How money moves
Democrats made three major changes to the tax system for fiscal year 2023:
- They gave equal TABOR refunds to all taxpayers next year
- They expanded the state’s earned income tax credit.
- They cut property tax rates
First, there is a change in how the state pays TABOR reimbursements next year. Typically, these reimbursements are paid in tiers. Higher-income Coloradans get significantly higher refunds since they generally paid higher tax bills in the first place.
But next year, the state will pay “flat rate” refunds, splitting TABOR refunds evenly among filers.
This is something that has already been done once, in 2022.
This time, each refund will be worth about $800 – a net gain of more than $200 for those in the lowest income tier and a loss of $1,000 for those in the highest tier. (You can double these amounts for households with two filers.)
The second change is the expansion of the state’s Earned Income Tax Credit, which targets low-income working families. The change will result in $183 million being paid to this group.
The biggest benefits for low-income households
The changes will have the greatest effects at both ends of the income scale.
When it comes to changes to TABOR tax refunds and credits, the majority of benefits from the special session will go to households earning less than about $51,000. They could earn between a few hundred and a few thousand dollars, thanks to larger TABOR repayments and the Earned Income Credit. (Much of the variability comes from the Earned Income Credit; its expansion won’t do much for some families, but it could bring more than $1,800 more to some of the poorest working families if they have multiple children.)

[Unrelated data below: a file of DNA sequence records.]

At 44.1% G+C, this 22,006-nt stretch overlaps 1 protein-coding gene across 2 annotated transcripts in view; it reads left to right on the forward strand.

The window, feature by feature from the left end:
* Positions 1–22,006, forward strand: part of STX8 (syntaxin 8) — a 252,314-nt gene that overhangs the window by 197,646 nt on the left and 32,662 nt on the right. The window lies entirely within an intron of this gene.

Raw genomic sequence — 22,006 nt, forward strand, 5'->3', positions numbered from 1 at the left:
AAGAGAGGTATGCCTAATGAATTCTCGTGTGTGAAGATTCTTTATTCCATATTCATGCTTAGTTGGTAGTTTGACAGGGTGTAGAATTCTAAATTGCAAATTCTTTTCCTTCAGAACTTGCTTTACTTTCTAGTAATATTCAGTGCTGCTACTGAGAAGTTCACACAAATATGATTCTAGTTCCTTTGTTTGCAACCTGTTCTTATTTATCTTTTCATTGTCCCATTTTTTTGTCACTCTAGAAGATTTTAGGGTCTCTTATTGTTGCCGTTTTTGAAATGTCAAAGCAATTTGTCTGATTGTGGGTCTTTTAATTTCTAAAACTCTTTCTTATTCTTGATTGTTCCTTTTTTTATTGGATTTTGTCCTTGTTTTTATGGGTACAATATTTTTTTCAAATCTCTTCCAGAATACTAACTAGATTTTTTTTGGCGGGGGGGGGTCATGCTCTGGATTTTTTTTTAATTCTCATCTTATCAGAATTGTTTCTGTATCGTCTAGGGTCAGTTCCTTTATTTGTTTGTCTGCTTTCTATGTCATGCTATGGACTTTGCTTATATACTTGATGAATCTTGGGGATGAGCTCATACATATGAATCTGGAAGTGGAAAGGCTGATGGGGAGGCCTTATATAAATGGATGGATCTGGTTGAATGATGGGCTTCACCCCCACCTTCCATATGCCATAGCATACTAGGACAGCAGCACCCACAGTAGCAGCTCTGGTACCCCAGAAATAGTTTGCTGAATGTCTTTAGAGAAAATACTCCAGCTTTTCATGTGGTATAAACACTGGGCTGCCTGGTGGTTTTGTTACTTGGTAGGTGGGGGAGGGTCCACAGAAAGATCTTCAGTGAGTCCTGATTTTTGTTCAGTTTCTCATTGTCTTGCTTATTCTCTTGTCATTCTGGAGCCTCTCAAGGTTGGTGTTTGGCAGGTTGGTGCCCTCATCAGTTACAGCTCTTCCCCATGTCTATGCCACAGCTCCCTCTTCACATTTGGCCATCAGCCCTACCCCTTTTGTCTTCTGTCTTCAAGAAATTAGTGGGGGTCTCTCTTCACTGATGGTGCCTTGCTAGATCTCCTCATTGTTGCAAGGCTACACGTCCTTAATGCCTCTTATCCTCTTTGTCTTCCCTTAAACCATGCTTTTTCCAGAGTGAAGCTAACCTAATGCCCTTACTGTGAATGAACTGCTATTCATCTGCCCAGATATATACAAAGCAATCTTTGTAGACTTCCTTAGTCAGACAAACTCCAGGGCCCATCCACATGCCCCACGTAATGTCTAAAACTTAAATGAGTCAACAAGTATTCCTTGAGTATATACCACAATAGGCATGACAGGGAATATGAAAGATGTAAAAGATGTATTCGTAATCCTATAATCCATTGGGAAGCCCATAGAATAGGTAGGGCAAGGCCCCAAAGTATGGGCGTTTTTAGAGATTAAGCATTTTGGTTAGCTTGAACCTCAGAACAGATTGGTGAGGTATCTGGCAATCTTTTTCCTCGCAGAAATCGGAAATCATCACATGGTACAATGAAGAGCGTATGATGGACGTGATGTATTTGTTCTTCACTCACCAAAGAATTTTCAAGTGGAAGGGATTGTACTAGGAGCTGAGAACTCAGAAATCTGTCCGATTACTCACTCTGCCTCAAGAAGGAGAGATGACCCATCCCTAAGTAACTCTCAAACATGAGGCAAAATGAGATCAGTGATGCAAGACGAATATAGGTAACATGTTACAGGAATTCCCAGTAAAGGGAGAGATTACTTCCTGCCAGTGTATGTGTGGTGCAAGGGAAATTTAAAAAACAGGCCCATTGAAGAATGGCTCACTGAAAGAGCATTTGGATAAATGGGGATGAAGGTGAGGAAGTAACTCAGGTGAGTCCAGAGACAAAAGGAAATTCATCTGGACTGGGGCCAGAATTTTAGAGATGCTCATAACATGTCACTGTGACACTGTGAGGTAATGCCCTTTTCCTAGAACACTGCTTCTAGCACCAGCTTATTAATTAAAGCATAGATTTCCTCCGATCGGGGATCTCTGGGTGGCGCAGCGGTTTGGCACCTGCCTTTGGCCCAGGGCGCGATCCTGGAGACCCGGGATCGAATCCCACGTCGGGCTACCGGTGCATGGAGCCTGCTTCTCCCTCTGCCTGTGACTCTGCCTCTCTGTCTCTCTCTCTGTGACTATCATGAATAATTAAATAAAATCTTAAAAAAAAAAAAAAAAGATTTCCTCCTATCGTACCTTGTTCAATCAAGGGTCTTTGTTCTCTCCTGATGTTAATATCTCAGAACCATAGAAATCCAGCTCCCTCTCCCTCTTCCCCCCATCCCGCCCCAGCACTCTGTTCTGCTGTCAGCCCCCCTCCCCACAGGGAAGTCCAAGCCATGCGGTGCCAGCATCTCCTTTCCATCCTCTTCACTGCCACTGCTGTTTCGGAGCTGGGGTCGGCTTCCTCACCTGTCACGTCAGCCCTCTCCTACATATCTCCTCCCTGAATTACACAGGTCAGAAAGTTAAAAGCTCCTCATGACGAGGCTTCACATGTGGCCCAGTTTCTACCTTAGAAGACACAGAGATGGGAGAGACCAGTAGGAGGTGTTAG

In total, this lowest income level, which includes more than 1.3 million tax filers, will receive a total of about $474 million in new tax benefits. About $300 million of that will come from their larger TABOR repayments. The rest will come from the expansion of the earned income credit.
Meanwhile, the TABOR changes will negatively impact those earning more than $104,000. They could lose between $100 and $2,000 in refunds, depending on their income.
The greatest collective costs will fall on the highest income bracket, a group of about 280,000 households earning more than $309,000. In total, the TABOR-related changes will cost them nearly $300 million, the majority of the financial impact.
“We take from the rich and give to the poor. In the short term, we’re putting a little more money in the pockets of low-income people, but we’re not implementing this policy in a vacuum,” said Rep. Gabe Evans, a Republican. He argued that higher taxes on the rich would drive them out of the state and lead to an economic collapse that would harm the poor.
Reduced property tax
However, this is not the end of the calculation. Some of these wealthier families could still come out neutral or ahead since they will also get a property tax cut during the special session.
The legislature ultimately decided to grant each homeowner a $55,000 rebate on the assessed value of their home. They also lowered the statewide assessment rate — which determines how much of the remaining value will be taxed — from 6.765 percent to 6.7 percent.